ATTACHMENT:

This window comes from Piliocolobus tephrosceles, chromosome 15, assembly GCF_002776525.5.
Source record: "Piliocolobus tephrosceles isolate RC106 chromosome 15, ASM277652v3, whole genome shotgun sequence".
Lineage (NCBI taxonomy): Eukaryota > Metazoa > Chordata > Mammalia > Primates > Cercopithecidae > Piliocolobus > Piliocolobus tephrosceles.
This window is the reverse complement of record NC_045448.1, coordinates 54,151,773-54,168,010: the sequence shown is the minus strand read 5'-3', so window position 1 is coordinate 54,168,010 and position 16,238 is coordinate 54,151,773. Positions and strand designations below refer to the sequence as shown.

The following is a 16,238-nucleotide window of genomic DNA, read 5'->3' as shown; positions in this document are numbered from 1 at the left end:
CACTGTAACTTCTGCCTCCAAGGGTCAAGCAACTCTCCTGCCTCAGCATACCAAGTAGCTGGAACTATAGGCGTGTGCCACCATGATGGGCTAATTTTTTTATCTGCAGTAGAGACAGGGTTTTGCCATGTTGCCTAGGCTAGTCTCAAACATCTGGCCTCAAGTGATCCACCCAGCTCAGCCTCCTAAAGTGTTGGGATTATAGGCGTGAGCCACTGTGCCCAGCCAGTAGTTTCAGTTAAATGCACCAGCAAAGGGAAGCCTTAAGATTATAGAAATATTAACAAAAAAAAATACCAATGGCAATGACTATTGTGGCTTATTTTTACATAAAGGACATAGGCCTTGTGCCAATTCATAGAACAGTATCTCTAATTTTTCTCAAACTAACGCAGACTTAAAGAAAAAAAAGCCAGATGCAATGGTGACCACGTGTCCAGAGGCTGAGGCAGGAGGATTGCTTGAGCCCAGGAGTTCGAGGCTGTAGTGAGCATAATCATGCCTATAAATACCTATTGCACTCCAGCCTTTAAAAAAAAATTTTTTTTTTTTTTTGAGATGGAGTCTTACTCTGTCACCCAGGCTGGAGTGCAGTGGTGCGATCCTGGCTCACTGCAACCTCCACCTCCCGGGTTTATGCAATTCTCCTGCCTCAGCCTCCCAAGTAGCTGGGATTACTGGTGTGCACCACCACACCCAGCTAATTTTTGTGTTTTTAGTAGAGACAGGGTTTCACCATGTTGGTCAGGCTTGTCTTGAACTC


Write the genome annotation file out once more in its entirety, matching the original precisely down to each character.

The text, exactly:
This window comes from Piliocolobus tephrosceles, chromosome 15, assembly GCF_002776525.5.
Source record: "Piliocolobus tephrosceles isolate RC106 chromosome 15, ASM277652v3, whole genome shotgun sequence".
Lineage (NCBI taxonomy): Eukaryota > Metazoa > Chordata > Mammalia > Primates > Cercopithecidae > Piliocolobus > Piliocolobus tephrosceles.
This window is the reverse complement of record NC_045448.1, coordinates 54,151,773-54,168,010: the sequence shown is the minus strand read 5'-3', so window position 1 is coordinate 54,168,010 and position 16,238 is coordinate 54,151,773. Positions and strand designations below refer to the sequence as shown.

The following is a 16,238-nucleotide window of genomic DNA, read 5'->3' as shown; positions in this document are numbered from 1 at the left end:
CACTGTAACTTCTGCCTCCAAGGGTCAAGCAACTCTCCTGCCTCAGCATACCAAGTAGCTGGAACTATAGGCGTGTGCCACCATGATGGGCTAATTTTTTTATCTGCAGTAGAGACAGGGTTTTGCCATGTTGCCTAGGCTAGTCTCAAACATCTGGCCTCAAGTGATCCACCCAGCTCAGCCTCCTAAAGTGTTGGGATTATAGGCGTGAGCCACTGTGCCCAGCCAGTAGTTTCAGTTAAATGCACCAGCAAAGGGAAGCCTTAAGATTATAGAAATATTAACAAAAAAAAATACCAATGGCAATGACTATTGTGGCTTATTTTTACATAAAGGACATAGGCCTTGTGCCAATTCATAGAACAGTATCTCTAATTTTTCTCAAACTAACGCAGACTTAAAGAAAAAAAAGCCAGATGCAATGGTGACCACGTGTCCAGAGGCTGAGGCAGGAGGATTGCTTGAGCCCAGGAGTTCGAGGCTGTAGTGAGCATAATCATGCCTATAAATACCTATTGCACTCCAGCCTTTAAAAAAAAATTTTTTTTTTTTTTTGAGATGGAGTCTTACTCTGTCACCCAGGCTGGAGTGCAGTGGTGCGATCCTGGCTCACTGCAACCTCCACCTCCCGGGTTTATGCAATTCTCCTGCCTCAGCCTCCCAAGTAGCTGGGATTACTGGTGTGCACCACCACACCCAGCTAATTTTTGTGTTTTTAGTAGAGACAGGGTTTCACCATGTTGGTCAGGCTTGTCTTGAACTC